Brexit and Ireland’s digital sector
Given Ireland’s close economic links with the UK, it is widely acknowledged that two-way trade might be vulnerable to significant disruption after the UK leaves the EU in March 2019. Frontier recently published a report for Technology Ireland that explores Brexit’s potential impact on Ireland’s digital sector.
Ireland’s digitally intensive sector, in particular, is intrinsically linked to the global market and is heavily dependent on trade. For example, Ireland exported over €57bn worth of IT services in 2015. No wonder, then, that post-Brexit trading arrangements with the UK are set to have wide-ranging consequences for the sector.
The digital sector includes producers, such as makers of hardware and software, as well as users, including financial, media and consulting firms. The sector makes up 13 per cent of Ireland’s GDP and has been growing at 12 per cent a year since 2013. Its output, measured by gross valued added (GVA), is estimated to be worth more than €30bn in 2017 and is projected to rise to €44bn by 2020. It also pays well. Wages in the ICT industry are 50 per cent higher on average than in the economy as a whole.
Our work identified five key Brexit-related areas for the sector. They represent both opportunities and risks.
- Market Access
Opportunity: Firms relocate activities to Ireland to minimise the effects of non-tariff measures and regulatory compliance costs.
Risk: Customs delays and impositions could increase costs or threaten sales. For services, the main risk is the imposition of non-tariff barriers.
Risk: Fragmentation may occur unless EU regulation is regularly transposed into UK law. This may limit market access or increase business costs associated with relying on UK suppliers as part of the supply chain. There is also the risk that Ireland loses a strategic partner in shaping the future direction of EU digital regulation.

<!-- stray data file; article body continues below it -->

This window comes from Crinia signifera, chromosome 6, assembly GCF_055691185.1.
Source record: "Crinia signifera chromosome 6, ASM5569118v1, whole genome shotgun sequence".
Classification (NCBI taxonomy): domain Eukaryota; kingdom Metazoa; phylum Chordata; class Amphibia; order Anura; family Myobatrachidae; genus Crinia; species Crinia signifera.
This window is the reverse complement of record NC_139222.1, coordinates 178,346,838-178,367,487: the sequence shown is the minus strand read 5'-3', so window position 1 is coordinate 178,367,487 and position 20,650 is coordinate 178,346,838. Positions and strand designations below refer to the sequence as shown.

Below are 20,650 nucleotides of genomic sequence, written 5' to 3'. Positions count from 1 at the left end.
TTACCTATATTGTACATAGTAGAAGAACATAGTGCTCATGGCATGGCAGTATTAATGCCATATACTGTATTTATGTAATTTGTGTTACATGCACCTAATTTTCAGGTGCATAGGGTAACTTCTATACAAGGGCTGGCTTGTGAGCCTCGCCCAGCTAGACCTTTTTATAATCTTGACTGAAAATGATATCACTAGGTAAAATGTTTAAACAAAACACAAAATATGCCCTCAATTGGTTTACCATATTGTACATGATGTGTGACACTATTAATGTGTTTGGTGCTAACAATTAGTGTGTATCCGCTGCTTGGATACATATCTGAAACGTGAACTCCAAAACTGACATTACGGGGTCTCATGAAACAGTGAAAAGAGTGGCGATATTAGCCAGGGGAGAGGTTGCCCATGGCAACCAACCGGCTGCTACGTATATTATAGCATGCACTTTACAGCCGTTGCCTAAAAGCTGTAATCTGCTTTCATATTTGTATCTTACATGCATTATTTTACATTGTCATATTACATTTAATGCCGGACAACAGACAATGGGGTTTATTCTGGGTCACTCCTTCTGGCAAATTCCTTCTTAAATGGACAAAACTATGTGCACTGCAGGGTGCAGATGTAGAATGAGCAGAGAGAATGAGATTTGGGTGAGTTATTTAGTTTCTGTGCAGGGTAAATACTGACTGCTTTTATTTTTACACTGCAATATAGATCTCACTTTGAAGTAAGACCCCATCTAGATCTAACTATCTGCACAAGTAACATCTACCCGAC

Opportunity: Should post-Brexit data flows between the EU and the UK not be resolved, there is the potential for investment to be diverted to Ireland as digital companies look to ensure ease of access with the EU.
Risk: The UK may need to negotiate access to the General Data Protection Regulation (GDPR) or equivalence. This may affect Irish tech firms given close linkages with the UK. A hard Brexit would also provide weak or no protection against localisation provisions unless a specific agreement was put in place.
Opportunity: As some R&D activities are substitutable between the UK and Ireland, digitally intensive sectors may benefit from increased R&D in Ireland post-Brexit.
Risk: Ireland has close R&D links with the UK. A large proportion of EU-funded R&D projects with Irish participants have UK partners. A reduction in funding to the UK, and diversion to other EU member states, could affect Irish R&D and therefore the attractiveness of Ireland to digital sector firms.
Risk: If it does not remain in the single market after Brexit, the UK may be less constrained by EU state-aid rules. World Trade Organization subsidy rules may allow more leeway to the UK in, say, granting regional development subsidies or broad-based (i.e., non-firm-specific) subsidies.
Viewed together, the potential rewards are likely to be outweighed by the potential risks – if those risks are realised. Perhaps not surprisingly in light of its success, the digital sector’s preference is for post-Brexit trading arrangements with the UK that hew as closely as possible to current rules. We also find that preserving the status quo on data access and privacy, market access for services, R&D collaboration and the application of state aid rules are of particular importance for the sector.